I think the problem with the current title ("Hunter Biden, one of sixteen million drug users in America who own firearms...") is that this article doesn't actually address how many Americans simultaneously use drugs and own a firearm.

    I mean, it's a good point and I'd like to see the reference, but this title suggests that the AP is a reference for this claim, and that's simply not the case.

    10 votes
  6. Comment on Discussing AI music - examples and some thoughts in ~tech

    psi
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    As someone who dabbles in a few instruments, I find this to be a curious way to think about music composition. I mean, sometimes the process works as you described: I'll have a vibe in mind ahead...

    If [writers] know what to say to make a song that is as connected to them, as expressive of what they mean to convey, [...] is what the writer produced "lesser"?

    As someone who dabbles in a few instruments, I find this to be a curious way to think about music composition. I mean, sometimes the process works as you described: I'll have a vibe in mind ahead of time, and then I'll hammer away at the piano until I find something that sounds right.

    But other times I'll have nothing in mind at all, and I'll just play until I find something I think sounds nice. Or maybe I'll already have a motif stuck in my head, and then I'll just sit at the piano filling it out. Here's an example of me doing exactly that. You could describe this piece however you'd like, but the piece came first and the description came second.

    But in my opinion, the primary creative work in music production comes from composing the melody (followed by composing the harmony, and then from doing any processing work). If you're merely describing instead of composing, then I see your role more analogous to a film director referencing a temp track. The composer gets the credit for the artistic output, not the director.

    So to return to your question: I would say that the writer did not "produce" the song, as they didn't do any of the creative work involved in writing music. However, that doesn't necessarily mean that the song itself is lesser; that's a matter of whether one thinks an AI model can be artistic.

    4 votes
  7. Comment on Digital note-taking system? in ~books

    psi
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    Regarding Obsidian: as @drannex said, Remotely Save works flawlessly if you're already paying for backup somewhere else (e.g., dropbox, backblaze, or your own self-hosted solution). It's just a...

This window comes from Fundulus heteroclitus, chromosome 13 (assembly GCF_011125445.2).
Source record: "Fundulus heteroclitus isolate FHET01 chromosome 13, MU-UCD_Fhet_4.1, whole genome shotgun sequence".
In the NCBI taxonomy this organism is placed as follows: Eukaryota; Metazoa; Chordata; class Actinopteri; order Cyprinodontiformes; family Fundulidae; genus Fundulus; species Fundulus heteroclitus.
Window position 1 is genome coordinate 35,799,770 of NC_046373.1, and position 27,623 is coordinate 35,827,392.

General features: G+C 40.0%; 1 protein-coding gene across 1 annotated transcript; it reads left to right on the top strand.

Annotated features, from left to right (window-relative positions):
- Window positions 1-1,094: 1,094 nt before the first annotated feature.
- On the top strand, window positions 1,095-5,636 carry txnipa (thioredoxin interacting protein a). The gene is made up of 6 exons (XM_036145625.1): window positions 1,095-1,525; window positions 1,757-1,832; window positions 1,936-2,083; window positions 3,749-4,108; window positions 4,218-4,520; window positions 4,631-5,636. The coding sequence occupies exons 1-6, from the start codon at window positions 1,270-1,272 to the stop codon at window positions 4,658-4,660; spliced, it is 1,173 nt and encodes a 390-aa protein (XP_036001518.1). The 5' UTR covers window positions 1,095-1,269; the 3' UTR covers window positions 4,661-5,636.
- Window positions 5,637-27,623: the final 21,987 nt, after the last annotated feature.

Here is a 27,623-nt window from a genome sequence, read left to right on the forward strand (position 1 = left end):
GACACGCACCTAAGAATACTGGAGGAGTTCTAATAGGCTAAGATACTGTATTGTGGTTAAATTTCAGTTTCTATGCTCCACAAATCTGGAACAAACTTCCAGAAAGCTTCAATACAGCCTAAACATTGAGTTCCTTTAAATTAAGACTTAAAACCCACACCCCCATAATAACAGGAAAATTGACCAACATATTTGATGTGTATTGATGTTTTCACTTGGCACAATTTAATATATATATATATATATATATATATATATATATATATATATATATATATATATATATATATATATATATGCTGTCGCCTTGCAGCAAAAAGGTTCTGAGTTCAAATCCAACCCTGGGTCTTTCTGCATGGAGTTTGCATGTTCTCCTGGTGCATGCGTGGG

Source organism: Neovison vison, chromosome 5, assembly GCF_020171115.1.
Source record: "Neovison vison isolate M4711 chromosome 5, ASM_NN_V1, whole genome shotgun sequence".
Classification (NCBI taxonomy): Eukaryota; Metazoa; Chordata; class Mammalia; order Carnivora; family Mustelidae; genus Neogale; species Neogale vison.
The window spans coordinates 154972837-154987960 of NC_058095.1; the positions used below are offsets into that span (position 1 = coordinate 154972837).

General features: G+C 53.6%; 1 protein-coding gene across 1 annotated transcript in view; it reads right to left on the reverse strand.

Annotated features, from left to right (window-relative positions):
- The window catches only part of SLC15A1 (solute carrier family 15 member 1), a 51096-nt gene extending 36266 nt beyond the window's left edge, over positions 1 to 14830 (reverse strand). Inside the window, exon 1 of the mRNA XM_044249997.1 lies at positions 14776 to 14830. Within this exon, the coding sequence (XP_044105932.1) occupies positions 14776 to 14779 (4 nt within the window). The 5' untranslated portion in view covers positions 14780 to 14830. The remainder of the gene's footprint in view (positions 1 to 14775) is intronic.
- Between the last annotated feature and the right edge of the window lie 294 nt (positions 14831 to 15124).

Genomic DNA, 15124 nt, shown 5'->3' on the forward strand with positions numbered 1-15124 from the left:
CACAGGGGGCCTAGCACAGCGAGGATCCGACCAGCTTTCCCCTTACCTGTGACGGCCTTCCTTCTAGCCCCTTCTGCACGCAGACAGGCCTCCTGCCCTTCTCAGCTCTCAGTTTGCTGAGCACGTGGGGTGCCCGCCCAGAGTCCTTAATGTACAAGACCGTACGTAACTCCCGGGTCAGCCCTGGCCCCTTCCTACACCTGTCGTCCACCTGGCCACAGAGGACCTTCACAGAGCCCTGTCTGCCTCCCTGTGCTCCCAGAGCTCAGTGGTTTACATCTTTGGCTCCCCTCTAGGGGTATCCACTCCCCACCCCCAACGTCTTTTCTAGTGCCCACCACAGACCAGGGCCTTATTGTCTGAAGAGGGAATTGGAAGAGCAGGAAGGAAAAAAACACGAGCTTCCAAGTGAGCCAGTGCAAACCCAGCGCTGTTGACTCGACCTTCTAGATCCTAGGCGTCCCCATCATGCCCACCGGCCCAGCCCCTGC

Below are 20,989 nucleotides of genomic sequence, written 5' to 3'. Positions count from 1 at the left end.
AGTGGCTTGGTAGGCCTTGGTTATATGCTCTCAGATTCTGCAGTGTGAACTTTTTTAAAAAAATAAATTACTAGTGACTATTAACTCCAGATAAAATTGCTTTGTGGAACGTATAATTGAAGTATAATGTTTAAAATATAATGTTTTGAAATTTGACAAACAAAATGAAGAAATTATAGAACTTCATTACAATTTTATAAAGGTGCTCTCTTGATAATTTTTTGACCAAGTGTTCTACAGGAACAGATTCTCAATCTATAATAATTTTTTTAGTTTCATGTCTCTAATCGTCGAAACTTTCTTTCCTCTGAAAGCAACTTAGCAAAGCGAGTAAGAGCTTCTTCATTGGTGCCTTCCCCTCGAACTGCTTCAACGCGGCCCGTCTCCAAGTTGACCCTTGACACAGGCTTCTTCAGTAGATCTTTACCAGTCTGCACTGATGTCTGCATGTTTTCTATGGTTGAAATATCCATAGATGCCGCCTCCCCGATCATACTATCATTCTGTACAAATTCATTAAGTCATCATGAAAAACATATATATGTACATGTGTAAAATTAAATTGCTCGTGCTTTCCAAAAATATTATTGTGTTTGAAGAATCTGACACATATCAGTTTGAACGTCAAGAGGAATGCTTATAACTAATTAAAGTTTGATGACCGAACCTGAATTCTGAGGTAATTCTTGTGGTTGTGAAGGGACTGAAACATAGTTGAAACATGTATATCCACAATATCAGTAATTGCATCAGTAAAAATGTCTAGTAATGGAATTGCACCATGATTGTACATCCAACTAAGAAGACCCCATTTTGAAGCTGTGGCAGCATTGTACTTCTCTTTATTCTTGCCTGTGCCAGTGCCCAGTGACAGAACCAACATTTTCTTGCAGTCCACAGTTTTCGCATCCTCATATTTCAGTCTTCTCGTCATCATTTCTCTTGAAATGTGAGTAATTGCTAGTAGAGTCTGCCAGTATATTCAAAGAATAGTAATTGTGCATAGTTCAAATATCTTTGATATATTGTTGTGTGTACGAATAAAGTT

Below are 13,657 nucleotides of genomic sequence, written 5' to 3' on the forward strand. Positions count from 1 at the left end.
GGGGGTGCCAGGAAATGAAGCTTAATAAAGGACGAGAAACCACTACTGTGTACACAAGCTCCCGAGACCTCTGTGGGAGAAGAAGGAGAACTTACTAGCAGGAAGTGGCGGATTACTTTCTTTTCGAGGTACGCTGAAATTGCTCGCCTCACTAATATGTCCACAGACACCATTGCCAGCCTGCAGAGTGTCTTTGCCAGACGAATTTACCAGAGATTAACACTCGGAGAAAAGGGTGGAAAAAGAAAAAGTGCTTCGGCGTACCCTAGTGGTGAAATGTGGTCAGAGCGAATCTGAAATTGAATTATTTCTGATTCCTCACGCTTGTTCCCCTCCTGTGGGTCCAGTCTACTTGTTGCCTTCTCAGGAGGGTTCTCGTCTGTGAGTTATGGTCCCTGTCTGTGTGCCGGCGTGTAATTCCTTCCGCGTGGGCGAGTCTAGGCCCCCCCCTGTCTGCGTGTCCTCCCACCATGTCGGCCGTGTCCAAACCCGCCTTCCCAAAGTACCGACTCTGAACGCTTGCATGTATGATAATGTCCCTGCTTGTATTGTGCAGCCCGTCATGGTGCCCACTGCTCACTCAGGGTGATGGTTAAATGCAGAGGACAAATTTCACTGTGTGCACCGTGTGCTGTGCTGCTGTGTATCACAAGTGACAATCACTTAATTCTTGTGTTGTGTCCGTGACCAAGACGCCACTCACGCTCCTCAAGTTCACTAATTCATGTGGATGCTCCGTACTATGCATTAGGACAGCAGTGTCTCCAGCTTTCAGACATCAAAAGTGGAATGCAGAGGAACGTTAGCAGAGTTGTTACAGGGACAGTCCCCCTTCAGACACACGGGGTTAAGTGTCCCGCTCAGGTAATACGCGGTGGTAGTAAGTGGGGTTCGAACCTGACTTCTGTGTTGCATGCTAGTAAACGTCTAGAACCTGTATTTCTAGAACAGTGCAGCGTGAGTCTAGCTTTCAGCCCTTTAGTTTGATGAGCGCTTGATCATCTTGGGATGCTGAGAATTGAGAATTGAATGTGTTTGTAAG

Regarding Obsidian: as @drannex said, Remotely Save works flawlessly if you're already paying for backup somewhere else (e.g., dropbox, backblaze, or your own self-hosted solution). It's just a bit painful to set-up.

    Otherwise the official solution (Obsidian Sync) starts at "only" $4/mo, though it doesn't offer much (1 GB storage, 5 MB max file size).

    2 votes
  8. Comment on Former US President Donald Trump has been found guilty of thirty-four counts of falsifying business records to influence the outcome of the 2016 election in ~news

    psi
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    The Democrats were in the majority (50+VP) when the second impeachment was tried, despite the House voted for the articles of impeachment a few weeks earlier while the Republicans were still in...
    • Exemplary

    The Democrats were in the majority (50+VP) when the second impeachment was tried, despite the House voted for the articles of impeachment a few weeks earlier while the Republicans were still in the majority and Trump was still President. McConnell then refused to bring the Senate back into session, forcing the House impeachment managers to deliver the charges to the newly-elected Senate.

    I'm only clarifying this point to highlight the ridiculousness of the Republican counterargument to impeachment. After refusing to try Trump while Trump was President, the Republicans then argued that they lacked the authority to convict a non-sitting President. (This assertion was then abbreviate into something like "you can't impeach an ex-President", which as you point out would be an irrelevant rebuttal: Trump already had been impeached.)